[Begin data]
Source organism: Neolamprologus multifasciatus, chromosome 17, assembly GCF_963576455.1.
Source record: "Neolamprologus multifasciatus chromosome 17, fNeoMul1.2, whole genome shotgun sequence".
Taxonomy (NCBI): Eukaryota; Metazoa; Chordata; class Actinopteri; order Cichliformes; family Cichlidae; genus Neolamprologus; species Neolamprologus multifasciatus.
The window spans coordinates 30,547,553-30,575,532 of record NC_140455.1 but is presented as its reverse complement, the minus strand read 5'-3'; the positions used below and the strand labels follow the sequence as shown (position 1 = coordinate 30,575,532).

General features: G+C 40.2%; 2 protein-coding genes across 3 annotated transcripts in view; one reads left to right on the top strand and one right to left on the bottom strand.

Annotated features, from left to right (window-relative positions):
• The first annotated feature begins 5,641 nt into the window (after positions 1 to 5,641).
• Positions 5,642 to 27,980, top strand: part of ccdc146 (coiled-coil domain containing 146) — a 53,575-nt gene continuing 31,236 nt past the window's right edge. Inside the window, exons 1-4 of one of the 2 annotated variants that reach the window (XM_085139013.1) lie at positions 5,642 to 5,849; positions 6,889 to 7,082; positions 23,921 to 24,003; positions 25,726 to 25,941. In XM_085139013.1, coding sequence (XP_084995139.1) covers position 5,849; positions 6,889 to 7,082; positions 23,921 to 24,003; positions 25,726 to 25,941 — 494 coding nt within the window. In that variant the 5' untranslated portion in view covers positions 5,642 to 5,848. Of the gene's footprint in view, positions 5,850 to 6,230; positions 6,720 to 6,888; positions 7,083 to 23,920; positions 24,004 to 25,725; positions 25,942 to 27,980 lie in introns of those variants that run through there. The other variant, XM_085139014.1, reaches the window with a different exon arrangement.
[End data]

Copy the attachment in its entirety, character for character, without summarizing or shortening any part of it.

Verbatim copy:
Source organism: Neolamprologus multifasciatus, chromosome 17, assembly GCF_963576455.1.
Source record: "Neolamprologus multifasciatus chromosome 17, fNeoMul1.2, whole genome shotgun sequence".
Taxonomy (NCBI): Eukaryota; Metazoa; Chordata; class Actinopteri; order Cichliformes; family Cichlidae; genus Neolamprologus; species Neolamprologus multifasciatus.
The window spans coordinates 30,547,553-30,575,532 of record NC_140455.1 but is presented as its reverse complement, the minus strand read 5'-3'; the positions used below and the strand labels follow the sequence as shown (position 1 = coordinate 30,575,532).

General features: G+C 40.2%; 2 protein-coding genes across 3 annotated transcripts in view; one reads left to right on the top strand and one right to left on the bottom strand.

Annotated features, from left to right (window-relative positions):
• The first annotated feature begins 5,641 nt into the window (after positions 1 to 5,641).
• Positions 5,642 to 27,980, top strand: part of ccdc146 (coiled-coil domain containing 146) — a 53,575-nt gene continuing 31,236 nt past the window's right edge. Inside the window, exons 1-4 of one of the 2 annotated variants that reach the window (XM_085139013.1) lie at positions 5,642 to 5,849; positions 6,889 to 7,082; positions 23,921 to 24,003; positions 25,726 to 25,941. In XM_085139013.1, coding sequence (XP_084995139.1) covers position 5,849; positions 6,889 to 7,082; positions 23,921 to 24,003; positions 25,726 to 25,941 — 494 coding nt within the window. In that variant the 5' untranslated portion in view covers positions 5,642 to 5,848. Of the gene's footprint in view, positions 5,850 to 6,230; positions 6,720 to 6,888; positions 7,083 to 23,920; positions 24,004 to 25,725; positions 25,942 to 27,980 lie in introns of those variants that run through there. The other variant, XM_085139014.1, reaches the window with a different exon arrangement.